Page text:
List any background information a reader will need


Assignment: How to Analyze Visual Media - Film, Art Works:

A. "How to Analyze Visual Media" by Dr. Michael Pinsky,

The following tips are useful whether your whole paper is about a single film, a film comparison, or on a theme which you trace through several visual media.

If you are analyzing visual media, you should consider the following suggestions to help you organize your notes prior to your writing project. In any analysis of a film or television show, you will need to use a semiotic approach or something similar: observe the signs in the film in addition to the particular words spoken from the script. Pay attention to the language (including vocabulary, diction and emotional tone), behavior and appearance of the characters, appearance of the sets, the use of lighting and framing, and the situations in which the characters are placed. Remember to look for non-verbal communication as well as verbal ones. Once you have watched the show/film (jotting down observations as you notice them), prepare yourself with the following steps:

1. List any background information a reader will need. For example, describe the show/film. What is the basic plot? What are the key moments of change? What is the setting and time period?

2. List any necessary background on the characters. For example, describe the main characters using demographic characteristics (age, class, education, gender, ethnicity, etc.), supporting your points with evidence.

3. List the values or themes supported in the show/film (gender roles, definitions of success, moral/ethical arguments, standards of beauty or happiness, etc.), including the consequences of the characters' actions. Use specific examples as evidence.

4. Describe the intended audience for the show/film, using demographic characteristics. What evidence led you to conclude this group was the intended audience?

5. State what this show/film reveals about contemporary culture: values, goals, acceptable roles in society, etc. List evidence to support your conclusions.

6. Now turn to your specific writing project. State your claim/thesis, along with your plan to support it: preview the organization of your writing project. You may find that you have more information prepared from steps 1-5 than you will need for the final project: you are not obligated to use every observation you have made, but you will find any writing project much easier if you have plenty of options (as opposed to scrambling to review the show/film to find more evidence at the last minute).

B. RESEARCH PAPER SPECIFICS:

Identify a question that interests you ...

1) about some aspect of a particular film, such as (but not limited to...)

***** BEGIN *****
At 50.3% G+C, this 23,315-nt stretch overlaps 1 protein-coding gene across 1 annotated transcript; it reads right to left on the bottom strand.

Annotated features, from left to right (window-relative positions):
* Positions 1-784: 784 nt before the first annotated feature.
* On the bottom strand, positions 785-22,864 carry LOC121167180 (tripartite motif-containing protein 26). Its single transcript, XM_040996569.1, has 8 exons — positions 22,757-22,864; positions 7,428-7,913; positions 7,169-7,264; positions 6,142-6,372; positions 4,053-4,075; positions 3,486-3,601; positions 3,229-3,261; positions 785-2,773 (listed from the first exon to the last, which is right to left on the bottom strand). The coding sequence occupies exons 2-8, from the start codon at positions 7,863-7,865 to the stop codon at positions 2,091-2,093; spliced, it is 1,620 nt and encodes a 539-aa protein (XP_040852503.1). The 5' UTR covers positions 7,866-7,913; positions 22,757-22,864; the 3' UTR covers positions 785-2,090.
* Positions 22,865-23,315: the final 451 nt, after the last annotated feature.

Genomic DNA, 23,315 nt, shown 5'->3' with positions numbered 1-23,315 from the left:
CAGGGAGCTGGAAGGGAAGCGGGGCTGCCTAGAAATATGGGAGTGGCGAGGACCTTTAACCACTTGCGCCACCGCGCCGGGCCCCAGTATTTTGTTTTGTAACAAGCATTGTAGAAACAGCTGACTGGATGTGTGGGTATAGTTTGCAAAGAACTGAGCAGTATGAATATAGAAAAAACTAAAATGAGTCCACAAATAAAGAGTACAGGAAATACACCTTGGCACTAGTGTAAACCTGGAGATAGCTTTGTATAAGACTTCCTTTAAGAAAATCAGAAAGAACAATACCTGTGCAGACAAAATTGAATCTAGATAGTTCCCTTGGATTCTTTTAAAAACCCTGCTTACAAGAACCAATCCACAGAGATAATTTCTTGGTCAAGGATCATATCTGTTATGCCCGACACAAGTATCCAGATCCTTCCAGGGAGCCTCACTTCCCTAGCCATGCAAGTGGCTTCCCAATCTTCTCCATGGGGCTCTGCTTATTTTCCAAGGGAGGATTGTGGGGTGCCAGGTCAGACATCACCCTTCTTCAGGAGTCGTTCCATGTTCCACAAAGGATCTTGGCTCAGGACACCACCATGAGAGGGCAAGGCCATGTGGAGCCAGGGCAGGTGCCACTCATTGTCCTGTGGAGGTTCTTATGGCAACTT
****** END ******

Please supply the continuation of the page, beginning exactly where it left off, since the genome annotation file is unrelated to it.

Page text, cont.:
* character development, locating it within its historical and filmic context
* the relationship between sung and spoken and purely visual parts to the development of the plot or story
* gender relations as illustrated between the main characters
* method of getting across the film's message
* relationship between editing, lighting, and other camera techniques and the emotion of specific parts of the story; OR

2) a comparison between two films (or between a Japanese animation film and a film from another cultural domain -- though, in this case, the paper should focus 2/3 of its length/discussion on the Japanese animation film) ; OR

3) choose a pressing social, or historical, or sexual, or political, or religious, or aesthetic problem and discuss its ‘place' and ‘dynamism' within Japanese animation, using two or more films to draw examples from.

4) other topics you are drawn to (please discuss with me)

YOUR PAPER MUST ALSO INCLUDE....

Academic sources: Your bibliography will consist of a minimum of four full references to academic sources not included in textbooks and assigned readings

In addition, you can cite Internet sources and general film studies sources (i.e. not focused specifically on Japanese animation), and assigned readings, -- as many as you wish!

Minimum two footnotes of type ii, below.

The Two Main Types of Footnotes:

i) Plain Citation: Giving the citation/reference for the information/quote/data you just presented in your paper text.

Please note that you will have to make active reference to specific page numbers in these sources, in the body of your text (or in footnotes or endnotes), from where you have paraphrased or quoted information, for it to count as a reference: just having something in the bibliography with no footnotes referring to it does not count.

ii) Discussion Footnotes: ‘expand the discourse' of your main text, or ‘give a more detailed explanation' than what you find necessary in the main text, but which still is of potential relevance and interest to the reader. Hence, here you can explain difficult terms that, in the main text, would break the flow of the reading too much; you can cite another opinion, or an association to something somewhat outside of the scope of the present paper but that would be interesting to have further research done on, by future scholars, etc.

Format your assignment according to the following formatting requirements:

1. The answer should be typed, double spaced, using Times New Roman font (size 12), with one-inch margins on all sides.

2. The response also includes a cover page containing the title of the assignment, the student's name, the course title, and the date. The cover page is not included in the required page length.

3. Also include a reference page. The Citations and references should follow APA format. The reference page is not included in the required page length.

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